The old TWA terminal, designed by the seminal architect Eero Saarinen and built in 1962, was even better. It recently (after having been abandoned for 15 or so years after TWA’s demise) was re-purposed and designed as a high-end hotel. I’m sure it’s nice inside, because it was beautiful as a terminal, but they better have some serious double-panes in there. It’s in the freakin’ middle of one of the busiest airports on the planet.
Every morning (no nights for me!) we’d go to the terminal and be assigned a station, which looked like a supermarket check-out with a computer and a longer, lower belt. At one point, they switched to red and green stations, red being for passengers having something to declare and green for those who didn’t. As you might imagine, the vast majority of smugglers would opt for the green lane.
Mostly the job was boring. 99.9 percent of passengers are not smuggling, at least on purpose, so all you’d do was ask 2 or 3 questions, stamp their Customs form and passport, and send them through. It was pretty dull. If you found anything at all, it would be food. At least that served as a distraction, sometimes humorous.
One guy had ham. He was coming in from Ireland. Is the ham better in Ireland? Not sure, but you can’t bring meat (at least in 1982) from most countries, especially Ireland back then because of hoof and mouth. Now, remember that when you’re in Immigration and Customs, that ain’t America. It’s international, at least technically. I told the man he had to give up his meat. (I didn’t order him “unhand that meat,” but now I wish I had. I mean, how often in life do you have an opportunity to say that?)
He wasn’t happy as it was an expensive chunk of cured pig, so he asked, “can I eat it here?” And of course, the answer is, yes. You’re in international territory. You just can’t take it past that imaginary line. So he sat down on the floor, opened the ham, and began eating it like one might consume a sandwich. He gave up half way through, and the Agriculture Inspector took away the rest. It’s a good bet that sitting down on the floor in Homeland Security to eat a ham with your hands is a no-no these days.
One day an older Italian gentleman of hearty peasant stock came through with his family. He had many pounds of wax-covered cheeses in his luggage. It looked delicious. I found all the cheese (anyone could, it smelled like cheese from a mile away, and I mean, good cheese), giant balls and wheels of provolone and whatever else, and boy, did he think he was in trouble.
He wasn’t. Cheese from Italy is legal. But he didn’t speak English, and I spoke no Italian, and he thought I was going to take his cheese or send him back to Italy, so he tried to bribe me with like 20 bucks, tried to stuff the bill into my hand. I laughed, knowing that old Italian men thought it correct procedure to bribe border officials, and using my Charades skills, explained that he could keep the cheese and the double sawbuck. He didn’t know what that meant. We both enjoyed an international, intercultural chuckle.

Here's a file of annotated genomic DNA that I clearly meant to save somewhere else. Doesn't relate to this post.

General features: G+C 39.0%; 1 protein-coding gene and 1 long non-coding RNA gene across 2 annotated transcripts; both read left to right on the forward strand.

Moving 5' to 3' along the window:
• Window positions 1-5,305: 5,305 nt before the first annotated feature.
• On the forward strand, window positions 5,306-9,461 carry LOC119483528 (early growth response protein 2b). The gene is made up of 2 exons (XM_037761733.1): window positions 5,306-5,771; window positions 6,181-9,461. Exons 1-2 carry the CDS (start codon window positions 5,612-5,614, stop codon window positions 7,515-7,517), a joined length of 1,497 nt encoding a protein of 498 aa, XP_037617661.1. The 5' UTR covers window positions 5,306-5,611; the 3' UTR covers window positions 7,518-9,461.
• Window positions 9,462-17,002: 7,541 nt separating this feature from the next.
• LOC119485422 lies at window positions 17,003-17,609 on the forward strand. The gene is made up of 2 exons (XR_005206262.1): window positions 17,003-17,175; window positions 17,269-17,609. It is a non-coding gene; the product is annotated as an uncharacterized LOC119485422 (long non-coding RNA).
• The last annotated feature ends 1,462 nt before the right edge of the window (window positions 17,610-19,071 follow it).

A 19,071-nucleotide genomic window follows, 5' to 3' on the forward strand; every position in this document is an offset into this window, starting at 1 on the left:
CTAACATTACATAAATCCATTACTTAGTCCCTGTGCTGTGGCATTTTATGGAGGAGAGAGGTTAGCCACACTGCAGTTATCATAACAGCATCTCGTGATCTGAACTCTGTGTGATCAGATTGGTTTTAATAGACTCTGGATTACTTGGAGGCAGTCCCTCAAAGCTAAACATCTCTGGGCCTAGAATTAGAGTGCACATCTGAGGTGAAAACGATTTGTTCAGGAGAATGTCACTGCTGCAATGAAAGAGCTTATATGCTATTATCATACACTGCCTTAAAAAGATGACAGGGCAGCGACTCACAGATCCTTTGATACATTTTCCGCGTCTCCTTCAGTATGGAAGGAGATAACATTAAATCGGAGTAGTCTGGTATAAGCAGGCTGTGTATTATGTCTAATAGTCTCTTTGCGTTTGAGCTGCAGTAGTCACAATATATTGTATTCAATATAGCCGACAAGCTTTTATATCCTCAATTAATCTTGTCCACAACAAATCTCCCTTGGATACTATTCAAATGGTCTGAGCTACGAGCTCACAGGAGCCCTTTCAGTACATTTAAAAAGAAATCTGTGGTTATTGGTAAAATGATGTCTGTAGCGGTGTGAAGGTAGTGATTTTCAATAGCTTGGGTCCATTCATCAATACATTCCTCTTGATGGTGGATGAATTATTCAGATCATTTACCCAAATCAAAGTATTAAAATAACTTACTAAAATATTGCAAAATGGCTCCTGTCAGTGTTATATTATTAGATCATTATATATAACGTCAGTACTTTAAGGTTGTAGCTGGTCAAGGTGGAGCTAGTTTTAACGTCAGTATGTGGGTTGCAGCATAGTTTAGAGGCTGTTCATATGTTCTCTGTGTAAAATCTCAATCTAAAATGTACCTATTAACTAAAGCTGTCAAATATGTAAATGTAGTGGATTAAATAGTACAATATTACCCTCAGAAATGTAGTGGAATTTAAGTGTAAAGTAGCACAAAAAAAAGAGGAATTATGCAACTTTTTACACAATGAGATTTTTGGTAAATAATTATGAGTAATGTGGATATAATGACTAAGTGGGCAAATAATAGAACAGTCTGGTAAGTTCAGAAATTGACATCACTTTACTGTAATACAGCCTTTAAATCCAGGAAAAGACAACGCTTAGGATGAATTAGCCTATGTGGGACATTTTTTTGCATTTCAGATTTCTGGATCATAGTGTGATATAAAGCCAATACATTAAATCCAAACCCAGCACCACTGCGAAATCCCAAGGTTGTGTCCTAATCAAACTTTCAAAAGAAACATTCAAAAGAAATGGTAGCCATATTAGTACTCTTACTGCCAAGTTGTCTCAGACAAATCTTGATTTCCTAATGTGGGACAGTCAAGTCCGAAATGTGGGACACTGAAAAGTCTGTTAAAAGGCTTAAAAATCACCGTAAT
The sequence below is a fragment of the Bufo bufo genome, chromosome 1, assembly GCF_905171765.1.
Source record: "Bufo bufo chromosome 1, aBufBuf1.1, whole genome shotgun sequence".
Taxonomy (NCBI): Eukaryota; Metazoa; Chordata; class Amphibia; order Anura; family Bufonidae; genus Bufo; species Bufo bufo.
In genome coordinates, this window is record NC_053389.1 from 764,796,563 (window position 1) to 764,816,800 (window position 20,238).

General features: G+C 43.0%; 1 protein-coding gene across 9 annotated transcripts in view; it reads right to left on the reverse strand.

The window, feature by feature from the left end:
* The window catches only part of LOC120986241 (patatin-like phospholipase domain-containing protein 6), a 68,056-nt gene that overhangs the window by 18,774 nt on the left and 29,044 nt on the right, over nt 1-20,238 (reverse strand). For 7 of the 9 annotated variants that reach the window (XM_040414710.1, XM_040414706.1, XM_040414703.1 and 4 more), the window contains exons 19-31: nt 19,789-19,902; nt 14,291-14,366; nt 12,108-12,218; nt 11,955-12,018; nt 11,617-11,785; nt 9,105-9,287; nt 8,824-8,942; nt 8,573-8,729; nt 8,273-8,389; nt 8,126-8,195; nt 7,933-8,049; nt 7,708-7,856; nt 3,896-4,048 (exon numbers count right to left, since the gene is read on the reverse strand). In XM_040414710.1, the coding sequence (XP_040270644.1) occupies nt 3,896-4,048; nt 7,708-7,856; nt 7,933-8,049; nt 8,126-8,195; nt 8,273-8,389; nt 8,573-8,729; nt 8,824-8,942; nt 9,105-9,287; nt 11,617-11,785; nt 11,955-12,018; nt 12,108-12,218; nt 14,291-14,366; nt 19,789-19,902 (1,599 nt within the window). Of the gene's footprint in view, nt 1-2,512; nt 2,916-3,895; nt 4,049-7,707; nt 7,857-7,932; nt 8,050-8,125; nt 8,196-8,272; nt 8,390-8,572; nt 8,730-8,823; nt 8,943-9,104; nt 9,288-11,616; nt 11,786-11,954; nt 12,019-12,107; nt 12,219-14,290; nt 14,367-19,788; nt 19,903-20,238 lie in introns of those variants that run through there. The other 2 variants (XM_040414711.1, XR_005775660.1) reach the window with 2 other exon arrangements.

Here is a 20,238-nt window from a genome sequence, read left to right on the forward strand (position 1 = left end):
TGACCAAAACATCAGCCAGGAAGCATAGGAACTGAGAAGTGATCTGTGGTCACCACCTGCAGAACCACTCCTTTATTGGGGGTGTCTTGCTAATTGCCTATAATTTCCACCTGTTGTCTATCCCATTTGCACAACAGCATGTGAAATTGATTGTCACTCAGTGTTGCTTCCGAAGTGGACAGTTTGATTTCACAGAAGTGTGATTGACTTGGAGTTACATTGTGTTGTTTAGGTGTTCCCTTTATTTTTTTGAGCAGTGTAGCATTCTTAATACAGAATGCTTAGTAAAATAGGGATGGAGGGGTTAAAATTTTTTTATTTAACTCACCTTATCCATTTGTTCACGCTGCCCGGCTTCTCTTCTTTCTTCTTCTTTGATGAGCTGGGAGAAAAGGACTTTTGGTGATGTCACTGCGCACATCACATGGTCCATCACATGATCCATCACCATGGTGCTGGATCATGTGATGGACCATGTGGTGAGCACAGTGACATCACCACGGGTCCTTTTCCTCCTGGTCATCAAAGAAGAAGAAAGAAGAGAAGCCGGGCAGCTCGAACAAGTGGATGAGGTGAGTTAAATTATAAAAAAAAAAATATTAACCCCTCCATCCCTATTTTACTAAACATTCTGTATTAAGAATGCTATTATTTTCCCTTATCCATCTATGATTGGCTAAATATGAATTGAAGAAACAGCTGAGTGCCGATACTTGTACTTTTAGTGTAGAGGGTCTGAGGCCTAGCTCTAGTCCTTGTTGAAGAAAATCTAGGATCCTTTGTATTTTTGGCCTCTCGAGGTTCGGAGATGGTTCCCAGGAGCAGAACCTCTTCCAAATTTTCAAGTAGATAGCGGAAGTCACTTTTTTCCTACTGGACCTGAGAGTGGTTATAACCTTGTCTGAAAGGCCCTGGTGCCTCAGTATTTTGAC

So, we had ham, and cheese. Now, here’s the pretty pictures from nature for this week:
Customs inspectors aren’t so bad, even if they can order a body cavity search with only reasonable cause (it’s what it sounds like). They’re doing a tough job. Must be even harder these days with all the lunacy going on. My band, The NY Frets (get it?) that used to play around the NYC metro area was probably one of the few that had a regular Customs presence at our shows, as well as the occasional Agricultural Inspector. They were the ones who would tell people if they could keep their cheese or not. Fruit is right out. No fruit. Flies, you know. Meat? Depends on the country of origin
Another distraction was, you meet cool people in a job like that. Last week, I mentioned meeting the seminal Beat poet, Lawrence Ferlinghetti. I also met and talked to a lot of other cool famous people, to be further detailed in Part Deux. You’d be amazed at how nice famous people are with the unspoken threat of a possible cavity search hanging in the air.
Next week, you’ll hear about a few fun celebrity interactions that could only happen at Customs, as well as my greatest accomplishment as a federal law enforcement official, a major drug bust using established (now illegal) law enforcement techniques.
Thanks for indulging me. Hope you’ll come back for Part II. Have a great week everybody!